Hill's Pet Nutrition, Iams, lawsuit, Mars Petcare, Nestle Purina Petcare, pet food, PetSmart, Pope McGlamry, prescription pet food, Royal Canin
February 2, 2017
Several major companies that sell “prescription” pet food have been hit with a class-action lawsuit that claims consumers were overcharged for four food brands: Hill’s Prescription Diet, Purina’s Pro Plan Veterinary Diets, Royal Canin’s Veterinary Diet; and Iams’ Veterinary Formula.
The defendant pet food manufacturers in the case are Mars Petcare US, Inc. , which sells prescription pet food under the brand names Royal Canin and Iams; Nestle Purina Petcare, Co. ; and Hill’s Pet Nutrition Inc.
Additional defendants include PetSmart, Inc.; Medical Management International, Inc.; and BluePearl Vet, LLC. PetSmart is a major retail seller of prescription pet foods. Banfield Pet Hospital is the largest chain of veterinary clinics in the United States, and typically operates out of PetSmart. BluePearl Vet Hospital is the largest chain of veterinary emergency care clinics in the United States. Pet food manufacturer Mars has a majority ownership stake in Banfield Pet Hospital and wholly owns BluePearl Vet Hospital.
The law firms Pope McGlamry, Ward and Smith, Walkup Melodia Kelly & Schoenberger and Gray Plant Mooty filed the lawsuit in December 2016.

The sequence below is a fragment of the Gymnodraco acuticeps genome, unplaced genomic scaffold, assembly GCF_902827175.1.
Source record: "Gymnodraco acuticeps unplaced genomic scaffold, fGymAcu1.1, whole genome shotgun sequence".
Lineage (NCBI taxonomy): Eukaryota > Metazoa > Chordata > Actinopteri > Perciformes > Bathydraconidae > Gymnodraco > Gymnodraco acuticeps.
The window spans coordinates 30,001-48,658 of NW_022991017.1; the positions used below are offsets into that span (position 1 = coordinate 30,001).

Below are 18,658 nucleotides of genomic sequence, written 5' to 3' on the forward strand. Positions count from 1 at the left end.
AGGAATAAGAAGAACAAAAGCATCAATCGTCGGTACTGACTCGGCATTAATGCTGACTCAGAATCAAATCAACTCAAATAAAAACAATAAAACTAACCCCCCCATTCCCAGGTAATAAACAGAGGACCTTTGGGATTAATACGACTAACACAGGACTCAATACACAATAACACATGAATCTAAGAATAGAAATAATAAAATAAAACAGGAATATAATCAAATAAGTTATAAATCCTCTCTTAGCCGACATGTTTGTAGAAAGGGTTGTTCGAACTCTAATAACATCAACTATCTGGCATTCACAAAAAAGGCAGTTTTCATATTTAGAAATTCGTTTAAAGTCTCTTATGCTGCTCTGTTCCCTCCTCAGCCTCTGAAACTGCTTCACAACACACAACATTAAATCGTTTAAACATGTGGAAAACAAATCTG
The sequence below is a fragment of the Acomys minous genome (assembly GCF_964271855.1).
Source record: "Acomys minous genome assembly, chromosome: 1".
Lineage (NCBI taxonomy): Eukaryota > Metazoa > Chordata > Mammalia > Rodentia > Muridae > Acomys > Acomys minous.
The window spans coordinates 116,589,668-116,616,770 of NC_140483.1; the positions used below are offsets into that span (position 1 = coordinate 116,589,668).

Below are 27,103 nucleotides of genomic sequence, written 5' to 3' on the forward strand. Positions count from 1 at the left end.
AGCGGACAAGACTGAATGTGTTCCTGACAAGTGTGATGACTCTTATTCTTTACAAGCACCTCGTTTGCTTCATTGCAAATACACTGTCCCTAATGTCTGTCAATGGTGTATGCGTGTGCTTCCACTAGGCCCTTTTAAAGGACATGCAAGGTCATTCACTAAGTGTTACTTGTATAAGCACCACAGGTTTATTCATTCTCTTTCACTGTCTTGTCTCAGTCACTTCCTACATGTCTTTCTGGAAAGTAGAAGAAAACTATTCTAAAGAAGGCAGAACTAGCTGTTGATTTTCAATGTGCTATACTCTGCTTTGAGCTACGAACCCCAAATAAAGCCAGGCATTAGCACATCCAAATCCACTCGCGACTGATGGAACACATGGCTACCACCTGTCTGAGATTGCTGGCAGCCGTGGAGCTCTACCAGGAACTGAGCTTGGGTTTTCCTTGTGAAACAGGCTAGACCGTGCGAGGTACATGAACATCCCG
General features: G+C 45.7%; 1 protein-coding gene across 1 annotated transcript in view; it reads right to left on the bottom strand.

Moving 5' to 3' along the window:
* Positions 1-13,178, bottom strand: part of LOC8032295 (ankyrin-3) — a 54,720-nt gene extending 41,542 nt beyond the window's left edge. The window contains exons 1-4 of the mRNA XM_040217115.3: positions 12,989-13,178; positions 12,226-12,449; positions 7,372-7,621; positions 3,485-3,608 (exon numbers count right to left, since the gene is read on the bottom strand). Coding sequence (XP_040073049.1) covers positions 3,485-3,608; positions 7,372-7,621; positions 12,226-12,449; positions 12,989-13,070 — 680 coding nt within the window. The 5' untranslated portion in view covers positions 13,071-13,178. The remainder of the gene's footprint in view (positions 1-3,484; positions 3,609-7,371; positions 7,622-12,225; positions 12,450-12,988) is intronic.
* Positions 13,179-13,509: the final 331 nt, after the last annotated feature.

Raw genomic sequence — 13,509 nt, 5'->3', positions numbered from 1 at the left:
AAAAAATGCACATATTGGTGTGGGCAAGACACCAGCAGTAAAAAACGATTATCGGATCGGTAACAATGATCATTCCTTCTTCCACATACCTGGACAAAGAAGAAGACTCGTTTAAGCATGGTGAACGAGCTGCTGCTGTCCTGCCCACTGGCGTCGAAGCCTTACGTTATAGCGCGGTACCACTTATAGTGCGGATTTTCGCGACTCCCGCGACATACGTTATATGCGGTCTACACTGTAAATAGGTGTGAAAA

According to a press release issued by Pop McGlamry:
“Prescription pet food is dog and cat food that is sold to the consumer with a prescription from a veterinarian. However, the prescription requirement comes from the manufacturers and sellers and is not mandated by federal or any other law. There is no legal mandate for a prescription from the FDA or any other government agency. Furthermore, there is no significant difference between pet food sold by prescription and regular pet food sold without a prescription, other than a significant price differential. There are no drugs or medicines in prescription pet food, and the FDA has made no assessments of these products.
“Counsel for the class members assert that pet food manufacturers, and their affiliates, have deceptively marketed this pet food as requiring a prescription, and have colluded to create a market for prescription pet food and to sell this food at prices higher than the prices of regular pet food.
“Consumers who have purchased any of these prescription pet foods over the past three years are urged to be part of this class action lawsuit to recover the money they overpaid, along with additional damages. ”
The lawsuit documents can be viewed as a PDF file here.